Eros of Outrageous Fortune

So this year, somewhere in the Collectibles section, I will be selling a piece of Chicago bookselling history which is also a bit U.S. legal history as well as Newberry history and yea, even Book Fair history. It is a packet of postcards advertising a clearance sale by a man who gave up his walk-in bookstore in 1965. The bookseller was one Paul Romaine, and the sale was being held at 192 N. Clark St. in an unspecified year.

Paul Romaine made his big splash in history at about the same time, when an undercover cop came into his store, paid six dollars and change for Memoirs of a Woman of Pleasure (Fanny Hill) and arrested Mr. Romaine for selling obscene literature. He was found guilty, but appealed all the way to the Supreme Court, which finally reversed his conviction. (I note that the case included a bit of what would later be Book Fair sorting procedure by pointing out that the book had no illustrations.)

Not all of his store stock sold at this sale he was advertising with these postcards. I know this because at his death in 1986, what was left came to the Newberry. And what did not go into the collection came to a relatively young and unwary Book Fair crew.

One can hardly, as I’ve mentioned, judge a collection by what’s left of it after a couple of sales and a library selector have passed over it. But my recollection is that out of the dozens of boxes which arrived in the receiving room roughly half were political tracts, heavy on the works of Lenin. (Sometimes it feels as if it was a point of honor among Chicago troublemakers to collect Lenin. Maybe it was.) The rest were books which in the 1960s represented the new wave in erotic publishing.

Grove Press, which had published that edition of Fanny Hill that got him busted, was thoroughly represented, and what they hadn’t published, Lyle Stuart, another publisher dedicated to pushing the envelope, had. Most of what they were publishing had in fact been translated from the Danish, for this was an era when Sweden and Denmark represented the utmost in western freethinking sexual experimentation.

Now, the main problem to a young book sorter, as always, was “What category do these go into?” Could we get away with putting Love’s Picture Book, a four-volume history of erotic illustration, into Art? Did this illustrated edition of Fanny Hill belong in Literature? Would there be complaints? Would this fledgling Book Fair be trampled by a stampede of the pure-minded?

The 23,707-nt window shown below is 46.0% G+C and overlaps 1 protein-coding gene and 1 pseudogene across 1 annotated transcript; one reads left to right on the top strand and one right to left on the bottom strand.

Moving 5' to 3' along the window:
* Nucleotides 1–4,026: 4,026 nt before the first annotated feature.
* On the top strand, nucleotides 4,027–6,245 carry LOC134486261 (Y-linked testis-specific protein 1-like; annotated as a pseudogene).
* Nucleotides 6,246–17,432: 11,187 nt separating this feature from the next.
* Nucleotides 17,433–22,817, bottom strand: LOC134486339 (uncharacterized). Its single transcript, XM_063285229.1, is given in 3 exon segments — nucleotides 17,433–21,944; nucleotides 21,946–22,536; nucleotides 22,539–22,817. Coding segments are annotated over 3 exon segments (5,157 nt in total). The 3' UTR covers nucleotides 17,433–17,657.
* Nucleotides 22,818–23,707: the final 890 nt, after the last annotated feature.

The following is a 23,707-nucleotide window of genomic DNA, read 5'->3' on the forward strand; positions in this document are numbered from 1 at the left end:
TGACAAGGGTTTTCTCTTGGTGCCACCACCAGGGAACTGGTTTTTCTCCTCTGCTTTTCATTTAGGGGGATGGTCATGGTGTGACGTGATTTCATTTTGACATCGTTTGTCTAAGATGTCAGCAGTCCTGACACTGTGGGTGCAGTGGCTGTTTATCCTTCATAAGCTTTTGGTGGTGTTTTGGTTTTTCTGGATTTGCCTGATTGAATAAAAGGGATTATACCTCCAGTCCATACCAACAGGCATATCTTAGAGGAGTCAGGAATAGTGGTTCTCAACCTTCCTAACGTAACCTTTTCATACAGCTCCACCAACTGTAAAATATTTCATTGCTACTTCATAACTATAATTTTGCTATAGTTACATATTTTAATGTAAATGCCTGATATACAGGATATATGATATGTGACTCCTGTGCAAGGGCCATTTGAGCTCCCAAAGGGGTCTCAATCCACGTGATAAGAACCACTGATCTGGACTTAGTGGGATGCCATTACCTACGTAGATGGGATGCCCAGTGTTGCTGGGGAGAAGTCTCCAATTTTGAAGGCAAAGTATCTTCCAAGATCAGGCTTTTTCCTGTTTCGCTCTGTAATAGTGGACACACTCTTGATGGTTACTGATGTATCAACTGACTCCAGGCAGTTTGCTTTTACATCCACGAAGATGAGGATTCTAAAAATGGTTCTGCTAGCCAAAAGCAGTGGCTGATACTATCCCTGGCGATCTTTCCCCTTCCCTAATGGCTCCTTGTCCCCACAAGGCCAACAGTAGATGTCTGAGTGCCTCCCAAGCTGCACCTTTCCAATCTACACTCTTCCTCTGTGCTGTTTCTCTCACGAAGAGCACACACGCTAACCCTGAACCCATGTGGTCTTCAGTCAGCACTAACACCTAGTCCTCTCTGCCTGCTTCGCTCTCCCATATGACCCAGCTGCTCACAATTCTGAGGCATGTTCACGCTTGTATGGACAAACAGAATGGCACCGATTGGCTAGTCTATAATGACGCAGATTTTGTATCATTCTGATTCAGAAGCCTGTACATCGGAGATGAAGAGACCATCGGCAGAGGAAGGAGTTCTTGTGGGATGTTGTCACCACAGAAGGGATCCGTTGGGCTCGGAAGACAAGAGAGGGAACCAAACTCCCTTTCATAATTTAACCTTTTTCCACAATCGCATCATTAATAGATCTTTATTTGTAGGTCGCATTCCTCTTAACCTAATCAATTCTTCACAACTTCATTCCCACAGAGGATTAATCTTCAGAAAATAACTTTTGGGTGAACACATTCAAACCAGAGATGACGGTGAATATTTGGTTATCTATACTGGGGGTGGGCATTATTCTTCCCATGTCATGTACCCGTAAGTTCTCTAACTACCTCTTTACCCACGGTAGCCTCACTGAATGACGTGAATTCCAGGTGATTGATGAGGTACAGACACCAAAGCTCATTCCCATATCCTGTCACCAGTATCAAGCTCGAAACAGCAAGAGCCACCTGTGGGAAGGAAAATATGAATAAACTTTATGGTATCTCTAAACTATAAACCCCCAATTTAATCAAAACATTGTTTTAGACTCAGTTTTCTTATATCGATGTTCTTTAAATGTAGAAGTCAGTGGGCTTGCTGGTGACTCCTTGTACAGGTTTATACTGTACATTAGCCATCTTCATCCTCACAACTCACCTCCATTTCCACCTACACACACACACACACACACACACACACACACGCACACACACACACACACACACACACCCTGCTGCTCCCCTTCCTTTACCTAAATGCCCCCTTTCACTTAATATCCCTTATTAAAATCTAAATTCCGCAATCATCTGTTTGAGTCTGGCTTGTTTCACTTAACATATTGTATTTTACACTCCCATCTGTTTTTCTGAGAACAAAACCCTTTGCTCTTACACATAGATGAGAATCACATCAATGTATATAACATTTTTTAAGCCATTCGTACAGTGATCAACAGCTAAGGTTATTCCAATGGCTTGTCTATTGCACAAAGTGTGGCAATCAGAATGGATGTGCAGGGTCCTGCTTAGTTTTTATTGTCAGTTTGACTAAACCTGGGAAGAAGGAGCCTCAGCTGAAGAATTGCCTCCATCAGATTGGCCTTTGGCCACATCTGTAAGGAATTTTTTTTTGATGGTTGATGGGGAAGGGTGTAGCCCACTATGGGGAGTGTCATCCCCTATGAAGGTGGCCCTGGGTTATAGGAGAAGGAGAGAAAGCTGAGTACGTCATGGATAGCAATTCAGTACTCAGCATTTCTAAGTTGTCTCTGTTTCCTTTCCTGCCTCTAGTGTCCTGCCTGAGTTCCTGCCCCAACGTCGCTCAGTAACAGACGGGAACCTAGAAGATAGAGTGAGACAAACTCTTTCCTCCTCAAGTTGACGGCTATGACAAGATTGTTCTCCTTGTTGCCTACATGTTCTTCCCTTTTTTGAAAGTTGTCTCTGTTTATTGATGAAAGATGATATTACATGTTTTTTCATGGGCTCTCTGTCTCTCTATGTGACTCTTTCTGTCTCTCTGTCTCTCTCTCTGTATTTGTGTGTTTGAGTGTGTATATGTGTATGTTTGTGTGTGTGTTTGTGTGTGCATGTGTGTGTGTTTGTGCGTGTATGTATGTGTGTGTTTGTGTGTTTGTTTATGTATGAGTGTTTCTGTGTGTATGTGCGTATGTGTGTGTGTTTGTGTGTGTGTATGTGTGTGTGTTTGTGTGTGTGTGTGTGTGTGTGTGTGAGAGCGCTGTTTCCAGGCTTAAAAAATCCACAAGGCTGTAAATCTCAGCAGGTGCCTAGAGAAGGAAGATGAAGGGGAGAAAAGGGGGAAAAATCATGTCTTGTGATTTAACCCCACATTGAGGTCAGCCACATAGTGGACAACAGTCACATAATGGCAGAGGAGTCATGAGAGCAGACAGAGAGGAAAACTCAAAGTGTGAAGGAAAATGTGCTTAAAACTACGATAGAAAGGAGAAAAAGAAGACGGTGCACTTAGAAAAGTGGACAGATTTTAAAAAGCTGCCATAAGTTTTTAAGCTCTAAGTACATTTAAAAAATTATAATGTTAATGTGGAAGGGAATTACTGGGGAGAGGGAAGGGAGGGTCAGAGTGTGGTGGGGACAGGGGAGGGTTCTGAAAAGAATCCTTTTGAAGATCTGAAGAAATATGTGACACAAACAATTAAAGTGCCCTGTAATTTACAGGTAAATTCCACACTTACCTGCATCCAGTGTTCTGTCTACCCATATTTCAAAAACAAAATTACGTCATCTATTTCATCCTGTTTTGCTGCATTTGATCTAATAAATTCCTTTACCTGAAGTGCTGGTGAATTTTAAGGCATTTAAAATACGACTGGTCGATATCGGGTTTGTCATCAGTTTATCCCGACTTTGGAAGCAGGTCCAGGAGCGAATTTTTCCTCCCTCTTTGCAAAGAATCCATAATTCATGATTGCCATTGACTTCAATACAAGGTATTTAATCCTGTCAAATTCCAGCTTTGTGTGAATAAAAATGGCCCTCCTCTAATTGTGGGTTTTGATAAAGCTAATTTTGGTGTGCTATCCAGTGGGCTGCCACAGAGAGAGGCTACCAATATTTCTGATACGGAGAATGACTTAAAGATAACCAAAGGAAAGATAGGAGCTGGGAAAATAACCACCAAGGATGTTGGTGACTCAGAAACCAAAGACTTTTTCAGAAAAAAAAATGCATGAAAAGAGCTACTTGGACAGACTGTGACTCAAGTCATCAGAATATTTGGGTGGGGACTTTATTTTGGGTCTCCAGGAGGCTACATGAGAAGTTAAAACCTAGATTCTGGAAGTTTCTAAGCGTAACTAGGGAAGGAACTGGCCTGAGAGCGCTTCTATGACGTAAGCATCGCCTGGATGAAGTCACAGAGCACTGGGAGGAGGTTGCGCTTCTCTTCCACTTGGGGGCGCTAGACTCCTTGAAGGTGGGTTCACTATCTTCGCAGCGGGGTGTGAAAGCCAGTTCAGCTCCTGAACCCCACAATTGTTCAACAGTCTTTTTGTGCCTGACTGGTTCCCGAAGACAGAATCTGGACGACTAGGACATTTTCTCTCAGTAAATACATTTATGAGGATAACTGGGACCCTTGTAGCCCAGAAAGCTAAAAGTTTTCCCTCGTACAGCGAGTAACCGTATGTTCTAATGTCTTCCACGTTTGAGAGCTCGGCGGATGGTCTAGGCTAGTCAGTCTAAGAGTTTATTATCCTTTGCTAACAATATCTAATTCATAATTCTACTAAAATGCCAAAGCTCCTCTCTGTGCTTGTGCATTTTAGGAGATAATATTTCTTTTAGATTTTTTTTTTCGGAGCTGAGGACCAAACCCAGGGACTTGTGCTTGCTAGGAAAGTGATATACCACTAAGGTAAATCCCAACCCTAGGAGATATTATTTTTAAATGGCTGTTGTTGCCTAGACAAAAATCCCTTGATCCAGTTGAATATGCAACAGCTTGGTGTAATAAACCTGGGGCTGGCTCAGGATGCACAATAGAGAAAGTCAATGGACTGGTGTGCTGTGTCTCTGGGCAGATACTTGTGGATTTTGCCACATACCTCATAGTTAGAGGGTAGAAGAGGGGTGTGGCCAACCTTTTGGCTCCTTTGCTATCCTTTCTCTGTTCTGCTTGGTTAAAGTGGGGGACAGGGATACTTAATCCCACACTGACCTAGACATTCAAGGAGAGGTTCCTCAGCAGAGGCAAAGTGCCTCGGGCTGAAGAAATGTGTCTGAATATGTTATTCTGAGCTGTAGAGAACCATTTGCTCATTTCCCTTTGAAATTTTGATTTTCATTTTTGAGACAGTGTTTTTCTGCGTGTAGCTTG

The young book sorter said, “Why don’t we just have an Erotica section?” He got about as much respect for these suggestions then as now, and Paul Romaine’s naughty books were tucked away in the Collectibles section, where buyers could be monitored. But the young book sorter, getting older, reminded everyone of the problem the following year, and the year after that. And one year, when new table signs were being made, he was given his sign for the Erotica section.

Well, I was given the pieces of it, as well as orders that I was never to put them together and raise them on a pole over a table. They’d made me the sign, as I asked, but they also made the rules, and forbade the creation of a table devoted to Erotica.

I have learned to live with this, as you will know if you read my column on why we don’t have an Erotica section. “Erotica” is a difficult term to define, especially at a Book Fair where I’m still trying to define “Biography” for the customers. I don’t know to this day what might have happened had we, in the spirit of Paul Romaine, set aside a section for the exotic and adventurous in art and literature.

But here are his postcards, anyhow, to commemorate what might have been. (By the way, they are not dirty postcards, so they’ll be right out where anybody can see them. If we get a set of Love’s Picture Book, that’ll be four tables down, to your left.)

Post New Comment